26 - 31 August 1992
SUMMARIZING COMMITTEE REPORT
II. The praxis of sustainable development
2.1 We affirm the concept of sustainable development, as that which seeks to provide an environment that promotes a life of dignity and well-being compatible with the continuation and integrity of supporting ecosystems. The concept includes the concern that material blessings should be available to successive generations as a fundamental God-given right. We note that beneath this concern lie absolutes of justice, equity and human responsibility which are not always expressed. Sustainable development cannot depend on the changing values and aspirations of succeeding generations, which may be in conflict with each other and with the divine will.
2.2 We noted the importance of the issue of population as part of care for the environment. This is an issue of culture rather than technology. Current methods of assessing the value of the environment fail to make adequate allowance for the value of the environment where it provides livelihoods.
We would urge a culture specific approach of promoting child-spacing, with due regard for the sanctity of human life, rather than the one-solution approach (of contraceptive techniques or abortion) advocated by some. We welcome the suggestion of providing for new parents non-contributory old age pensions, or life insurance for their progeny, to remove the incentive to have many children to provide for old age.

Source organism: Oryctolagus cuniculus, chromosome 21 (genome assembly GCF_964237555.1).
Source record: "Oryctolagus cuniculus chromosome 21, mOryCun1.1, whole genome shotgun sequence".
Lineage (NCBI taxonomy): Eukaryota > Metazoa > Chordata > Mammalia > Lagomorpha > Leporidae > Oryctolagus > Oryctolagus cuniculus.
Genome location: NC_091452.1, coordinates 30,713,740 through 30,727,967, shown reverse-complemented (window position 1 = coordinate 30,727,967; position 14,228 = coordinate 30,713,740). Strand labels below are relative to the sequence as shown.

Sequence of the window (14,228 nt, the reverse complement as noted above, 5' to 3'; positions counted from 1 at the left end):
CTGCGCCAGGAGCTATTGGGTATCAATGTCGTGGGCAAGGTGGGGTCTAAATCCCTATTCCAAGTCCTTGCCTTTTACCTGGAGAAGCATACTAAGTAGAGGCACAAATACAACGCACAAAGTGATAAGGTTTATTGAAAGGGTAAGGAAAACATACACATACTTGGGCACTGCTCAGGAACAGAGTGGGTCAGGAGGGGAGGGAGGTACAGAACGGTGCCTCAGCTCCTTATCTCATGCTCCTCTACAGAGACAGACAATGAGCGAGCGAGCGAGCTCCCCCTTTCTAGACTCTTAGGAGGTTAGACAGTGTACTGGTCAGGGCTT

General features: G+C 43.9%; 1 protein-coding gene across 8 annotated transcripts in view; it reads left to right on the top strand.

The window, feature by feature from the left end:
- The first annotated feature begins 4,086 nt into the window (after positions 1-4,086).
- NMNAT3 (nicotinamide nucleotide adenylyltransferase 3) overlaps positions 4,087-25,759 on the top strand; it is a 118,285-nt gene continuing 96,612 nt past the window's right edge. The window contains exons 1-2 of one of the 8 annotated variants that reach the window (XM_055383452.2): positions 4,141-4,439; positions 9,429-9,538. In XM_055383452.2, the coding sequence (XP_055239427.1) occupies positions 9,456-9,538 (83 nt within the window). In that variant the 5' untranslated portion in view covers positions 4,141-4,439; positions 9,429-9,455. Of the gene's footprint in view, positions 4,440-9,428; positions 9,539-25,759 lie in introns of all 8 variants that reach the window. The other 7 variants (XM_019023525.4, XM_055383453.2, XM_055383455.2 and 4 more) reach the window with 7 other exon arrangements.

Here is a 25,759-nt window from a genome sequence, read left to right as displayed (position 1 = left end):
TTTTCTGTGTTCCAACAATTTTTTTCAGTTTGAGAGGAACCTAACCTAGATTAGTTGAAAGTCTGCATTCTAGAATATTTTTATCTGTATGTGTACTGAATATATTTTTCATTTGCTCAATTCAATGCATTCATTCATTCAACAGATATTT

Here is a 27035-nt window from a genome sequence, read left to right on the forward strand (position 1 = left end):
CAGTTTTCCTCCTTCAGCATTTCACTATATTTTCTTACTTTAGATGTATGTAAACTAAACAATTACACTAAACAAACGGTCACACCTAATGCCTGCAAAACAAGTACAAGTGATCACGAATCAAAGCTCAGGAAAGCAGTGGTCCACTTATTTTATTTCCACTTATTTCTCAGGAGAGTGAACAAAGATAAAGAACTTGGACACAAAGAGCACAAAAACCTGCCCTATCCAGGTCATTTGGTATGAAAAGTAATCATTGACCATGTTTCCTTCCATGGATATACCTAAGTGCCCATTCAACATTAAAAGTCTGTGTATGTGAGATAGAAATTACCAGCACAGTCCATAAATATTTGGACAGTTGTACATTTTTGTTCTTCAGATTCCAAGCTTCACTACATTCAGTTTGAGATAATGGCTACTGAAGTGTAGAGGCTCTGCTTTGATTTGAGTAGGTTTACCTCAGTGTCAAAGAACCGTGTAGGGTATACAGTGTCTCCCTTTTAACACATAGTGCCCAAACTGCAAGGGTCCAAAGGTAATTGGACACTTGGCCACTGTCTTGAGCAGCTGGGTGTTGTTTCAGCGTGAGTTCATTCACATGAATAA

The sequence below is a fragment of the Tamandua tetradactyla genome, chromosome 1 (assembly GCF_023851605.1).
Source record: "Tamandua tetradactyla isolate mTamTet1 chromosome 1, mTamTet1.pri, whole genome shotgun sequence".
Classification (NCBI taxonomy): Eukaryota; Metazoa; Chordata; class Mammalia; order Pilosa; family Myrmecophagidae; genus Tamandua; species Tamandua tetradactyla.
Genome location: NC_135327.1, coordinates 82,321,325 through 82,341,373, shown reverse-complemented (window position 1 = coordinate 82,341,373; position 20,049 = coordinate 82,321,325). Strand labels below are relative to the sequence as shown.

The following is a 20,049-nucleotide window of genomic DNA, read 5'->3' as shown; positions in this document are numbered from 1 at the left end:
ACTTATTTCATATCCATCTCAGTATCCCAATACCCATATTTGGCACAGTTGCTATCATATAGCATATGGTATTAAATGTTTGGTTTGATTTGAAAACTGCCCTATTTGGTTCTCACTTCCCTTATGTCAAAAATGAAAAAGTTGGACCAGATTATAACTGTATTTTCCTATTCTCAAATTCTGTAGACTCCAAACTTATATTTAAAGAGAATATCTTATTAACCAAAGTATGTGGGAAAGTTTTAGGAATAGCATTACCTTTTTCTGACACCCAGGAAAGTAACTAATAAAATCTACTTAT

2.3 Over-consumption in the North can have a debilitating impact on countries of the South. Consumption of non-renewable resources in the North should be significantly reduced, by increasing recycling and reuse of materials, and by encouraging transition to less material-intensive technologies.
Poverty and degradation of creation
2.4 The evidence of growing numbers of poor people in the world is unmistakable, as is the evidence of the worsening condition of the creation contributing to and in part caused by poverty. We recognize that a fundamental cause of poverty is the sinful nature of humankind which manifests itself through violence, greed and self-interest overriding the God-given mandate to meet the needs of both the human and natural creation, and specifically of the poor. Human beings are interdependent with the rest of creation but distinctly unique in that they are made in the image of God. We believe that it is of equal importance when addressing the needs of creation to deal adequately with needs of the poor, and specifically to address world hunger.
2.5 In poor countries, sustainable development requires first and foremost addressing the following interrelated tasks: the establishment of a just and stable political power; economic development to provide jobs and alleviate poverty; capital investments in human development to stabilize populations and enable people to improve their well-being and their livelihoods; protection of God's creation, in large part by providing poor and landless peoples with alternatives to the over-exploitation of marginal lands; and support for improved development practices that are both appropriate within the culture and to the task.
For more information on evangelical perspectives and programs on sustainable economies and sustainable development, see:
- "Creation Care and Evangelical Relief and Development" by Calvin DeWitt (AERDO Occasional Paper #4)
- "The Stewardship of Creation in Service with the Poor" by Martin Price and Scott Sabin (AERDO Occasional Paper #6)